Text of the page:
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Updated: February 13, 2023
A town where you can enjoy gourmet food and sake, Akabane is a residential area with a retro atmosphere on the border of Tokyo and Saitama prefectures. Popular with Tokyo's workers, the area comes alive at night when the narrow alleys around the station glow with red paper lanterns, and revelers spill out of inexpensive bars and restaurants. In April, the Akabane Ichibangai shopping street hosts the Akabane Baka Matsuri, or Fools Festival, which has a history of over 60 years, and attracts large crowds to watch the parade and dancers dressed in flamboyant costumes.
Asukayama Park, with its cherry blossoms in spring and hydrangeas in summer, is also famous for the “Oji Fox Parade” on New Year's Eve.
The lush green Kyu-Furukawa Gardens is also nearby, with a mix of classical Japanese and European gardens surrounding a grand European mansion.
Access the area from Akabane Station on the JR Utsunomiya, Takasaki, Shonan Shinjuku, Saikyo, and Keihin-Tohoku Lines.
From Haneda Airport: Around 70 minutes on the limousine bus or 55 minutes by train.
From Narita Airport: One hour 40 minutes by train.
From Shinjuku: Take the JR Saikyo Line for Akabane Station. Travel time: 20 minutes.
From Tokyo: Take the JR Keihin-tohoku Line for Akabane Station. Travel time: 30 minutes. Or take the JR Takasaki Line to Akabane Station. Travel time: 17 minutes
From early afternoon, diners and drinkers crowd into the cozy, lantern-lit alleys of Akabane Ichibangai and OK Yokocho around Akabane's east exit, ready to forget the stresses of the day. The area evolved from a postwar black market and retains some of that raffish charm. It's a good place to meet the locals, who are relaxed after the day's work and ready to chat over a drink or two. You can find every kind of cuisine, from traditional eel restaurants to quick and tasty yakitori chicken skewers.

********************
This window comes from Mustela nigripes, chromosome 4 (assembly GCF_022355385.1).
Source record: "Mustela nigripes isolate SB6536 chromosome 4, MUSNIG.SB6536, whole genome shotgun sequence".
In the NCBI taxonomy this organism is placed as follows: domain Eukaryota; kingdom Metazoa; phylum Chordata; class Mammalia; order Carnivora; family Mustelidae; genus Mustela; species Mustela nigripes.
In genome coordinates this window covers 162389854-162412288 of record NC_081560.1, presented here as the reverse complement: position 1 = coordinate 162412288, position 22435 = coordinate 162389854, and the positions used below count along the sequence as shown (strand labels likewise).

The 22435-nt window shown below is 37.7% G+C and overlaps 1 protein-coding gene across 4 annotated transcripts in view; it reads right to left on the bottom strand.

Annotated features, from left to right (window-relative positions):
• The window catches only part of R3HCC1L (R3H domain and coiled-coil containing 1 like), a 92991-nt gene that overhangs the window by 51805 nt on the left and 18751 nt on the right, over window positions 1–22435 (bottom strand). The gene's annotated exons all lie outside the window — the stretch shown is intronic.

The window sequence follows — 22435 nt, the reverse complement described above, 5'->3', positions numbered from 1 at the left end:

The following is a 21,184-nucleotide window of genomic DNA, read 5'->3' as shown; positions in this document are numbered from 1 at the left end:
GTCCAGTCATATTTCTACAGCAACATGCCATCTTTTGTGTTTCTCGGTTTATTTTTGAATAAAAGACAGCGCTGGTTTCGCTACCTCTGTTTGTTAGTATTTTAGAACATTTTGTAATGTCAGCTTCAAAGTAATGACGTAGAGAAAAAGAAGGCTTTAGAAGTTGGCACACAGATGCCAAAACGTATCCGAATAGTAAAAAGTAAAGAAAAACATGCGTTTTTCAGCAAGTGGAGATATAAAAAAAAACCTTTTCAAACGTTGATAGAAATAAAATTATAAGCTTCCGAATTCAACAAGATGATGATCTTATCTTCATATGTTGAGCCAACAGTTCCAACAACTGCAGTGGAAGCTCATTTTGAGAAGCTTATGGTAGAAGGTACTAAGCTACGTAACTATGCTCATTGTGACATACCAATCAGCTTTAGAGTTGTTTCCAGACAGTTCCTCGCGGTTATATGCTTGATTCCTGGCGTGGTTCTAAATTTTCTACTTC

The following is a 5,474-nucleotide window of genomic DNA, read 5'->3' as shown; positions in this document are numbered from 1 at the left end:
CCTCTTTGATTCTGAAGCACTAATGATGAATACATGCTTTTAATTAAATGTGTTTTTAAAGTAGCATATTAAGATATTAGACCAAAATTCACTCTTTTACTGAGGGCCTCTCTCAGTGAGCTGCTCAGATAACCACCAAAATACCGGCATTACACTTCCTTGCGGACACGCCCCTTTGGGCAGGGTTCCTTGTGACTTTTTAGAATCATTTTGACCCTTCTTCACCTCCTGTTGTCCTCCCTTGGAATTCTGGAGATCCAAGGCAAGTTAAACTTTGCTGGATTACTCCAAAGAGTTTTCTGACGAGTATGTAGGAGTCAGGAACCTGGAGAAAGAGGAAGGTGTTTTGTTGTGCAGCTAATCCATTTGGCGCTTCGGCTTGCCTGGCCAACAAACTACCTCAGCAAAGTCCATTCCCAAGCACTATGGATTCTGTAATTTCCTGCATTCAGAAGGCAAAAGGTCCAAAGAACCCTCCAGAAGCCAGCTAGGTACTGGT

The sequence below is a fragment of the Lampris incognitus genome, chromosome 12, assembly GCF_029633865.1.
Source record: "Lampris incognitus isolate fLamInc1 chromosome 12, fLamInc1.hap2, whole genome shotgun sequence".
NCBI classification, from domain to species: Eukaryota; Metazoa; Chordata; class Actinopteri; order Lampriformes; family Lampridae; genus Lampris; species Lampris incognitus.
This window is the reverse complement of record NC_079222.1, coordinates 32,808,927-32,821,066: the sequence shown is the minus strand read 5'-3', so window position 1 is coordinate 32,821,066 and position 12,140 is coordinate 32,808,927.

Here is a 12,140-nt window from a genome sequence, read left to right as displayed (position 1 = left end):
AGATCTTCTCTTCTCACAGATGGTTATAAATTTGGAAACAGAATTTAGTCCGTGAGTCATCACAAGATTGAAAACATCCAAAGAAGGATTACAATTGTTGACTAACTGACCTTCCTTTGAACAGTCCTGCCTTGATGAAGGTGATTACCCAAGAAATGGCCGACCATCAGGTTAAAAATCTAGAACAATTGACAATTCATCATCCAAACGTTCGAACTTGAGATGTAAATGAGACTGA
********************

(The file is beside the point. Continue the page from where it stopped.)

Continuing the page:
The nearby town of Oji is a stop on the Toden-Arakawa Line, one of only two tram lines left in Tokyo. The area is dominated by Asukayama Park high on the hill, which has been a popular spot for cherry blossom parties since the Edo period (1603-1868). Oji is also famous as the birthplace of Western paper in Japan, with the opening of the first western-style paper mill in 1875. You can visit the Paper Museum in Asukayama Park and try making your own paper at weekends.
If you're visiting Tokyo around New Year's Eve, consider going to Oji for the Oji Kitsune-no-Gyoretsu Fox Parade. Townspeople and visitors dress in fox costumes and makeup, and parade through the town to Oji Inari Shrine, reenacting a Japanese legend that foxes disguised themselves as humans to visit the shrine. You can get your face painted in traditional fox style and join in the fun.
A short stroll takes you to Kyu-Furukawa Gardens, which surround an imposing Western-style mansion built of grey stone in 1917 by architect Josiah Conder. The European-style rose garden draws visitors from May through early summer, and the traditional Japanese gardens with small waterfalls and ponds are beautiful in all seasons.
The Arakawa Akabane Sakura Tsutsumi Greenspace is a promenade of 108 cherry trees and moss phlox, ideal for a leisurely stroll in the cherry blossom season, or to watch the fireworks and feel the refreshing river breeze in the summer.
Located about 20 meters above sea level, Akabane Hachiman Shrine is one of the most popular sightseeing spots in Akabane. The shrine is visited by those seeking the aid of the god of victory, such as athletes or students preparing for exams. It is also a favorite photo spot for railway fans, with a number of shinkansen and train lines running nearby.
The Kita-ku Furusato Farmhouse Experience Center is a facility where you can learn about the history and culture of the past through tours of old folk houses and hands-on activities. The Former Matsuzawa Family Residence, a designated tangible cultural property of Kita Ward, has been preserved, relocated and restored in Akabane Nature Observatory Park.